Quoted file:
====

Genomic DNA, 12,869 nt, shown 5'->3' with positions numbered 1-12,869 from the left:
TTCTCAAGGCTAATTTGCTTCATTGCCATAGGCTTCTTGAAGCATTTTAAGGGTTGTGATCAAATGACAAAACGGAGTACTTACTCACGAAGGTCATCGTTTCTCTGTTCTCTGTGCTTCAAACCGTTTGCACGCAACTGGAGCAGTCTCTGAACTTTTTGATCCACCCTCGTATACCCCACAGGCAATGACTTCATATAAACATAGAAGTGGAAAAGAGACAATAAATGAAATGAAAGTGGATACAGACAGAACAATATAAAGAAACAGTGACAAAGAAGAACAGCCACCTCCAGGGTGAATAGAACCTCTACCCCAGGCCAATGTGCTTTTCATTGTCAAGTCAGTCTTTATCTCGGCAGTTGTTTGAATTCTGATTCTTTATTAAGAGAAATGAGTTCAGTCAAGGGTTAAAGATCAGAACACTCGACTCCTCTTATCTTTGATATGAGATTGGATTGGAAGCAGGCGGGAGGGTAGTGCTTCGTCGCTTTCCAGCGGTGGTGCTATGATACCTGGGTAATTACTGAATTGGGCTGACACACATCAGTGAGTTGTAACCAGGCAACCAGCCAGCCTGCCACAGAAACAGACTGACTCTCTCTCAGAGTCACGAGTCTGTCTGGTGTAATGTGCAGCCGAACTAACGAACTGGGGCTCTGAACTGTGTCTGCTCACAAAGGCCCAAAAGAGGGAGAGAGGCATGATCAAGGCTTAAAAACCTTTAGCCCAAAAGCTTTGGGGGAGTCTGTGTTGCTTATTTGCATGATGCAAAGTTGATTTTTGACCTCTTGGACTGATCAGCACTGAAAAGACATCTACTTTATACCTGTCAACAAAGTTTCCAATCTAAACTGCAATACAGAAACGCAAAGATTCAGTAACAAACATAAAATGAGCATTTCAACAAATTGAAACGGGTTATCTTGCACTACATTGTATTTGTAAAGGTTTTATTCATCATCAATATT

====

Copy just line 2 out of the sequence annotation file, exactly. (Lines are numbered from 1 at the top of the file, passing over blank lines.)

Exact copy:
TTCTCAAGGCTAATTTGCTTCATTGCCATAGGCTTCTTGAAGCATTTTAAGGGTTGTGATCAAATGACAAAACGGAGTACTTACTCACGAAGGTCATCGTTTCTCTGTTCTCTGTGCTTCAAACCGTTTGCACGCAACTGGAGCAGTCTCTGAACTTTTTGATCCACCCTCGTATACCCCACAGGCAATGACTTCATATAAACATAGAAGTGGAAAAGAGACAATAAATGAAATGAAAGTGGATACAGACAGAACAATATAAAGAAACAGTGACAAAGAAGAACAGCCACCTCCAGGGTGAATAGAACCTCTACCCCAGGCCAATGTGCTTTTCATTGTCAAGTCAGTCTTTATCTCGGCAGTTGTTTGAATTCTGATTCTTTATTAAGAGAAATGAGTTCAGTCAAGGGTTAAAGATCAGAACACTCGACTCCTCTTATCTTTGATATGAGATTGGATTGGAAGCAGGCGGGAGGGTAGTGCTTCGTCGCTTTCCAGCGGTGGTGCTATGATACCTGGGTAATTACTGAATTGGGCTGACACACATCAGTGAGTTGTAACCAGGCAACCAGCCAGCCTGCCACAGAAACAGACTGACTCTCTCTCAGAGTCACGAGTCTGTCTGGTGTAATGTGCAGCCGAACTAACGAACTGGGGCTCTGAACTGTGTCTGCTCACAAAGGCCCAAAAGAGGGAGAGAGGCATGATCAAGGCTTAAAAACCTTTAGCCCAAAAGCTTTGGGGGAGTCTGTGTTGCTTATTTGCATGATGCAAAGTTGATTTTTGACCTCTTGGACTGATCAGCACTGAAAAGACATCTACTTTATACCTGTCAACAAAGTTTCCAATCTAAACTGCAATACAGAAACGCAAAGATTCAGTAACAAACATAAAATGAGCATTTCAACAAATTGAAACGGGTTATCTTGCACTACATTGTATTTGTAAAGGTTTTATTCATCATCAATATT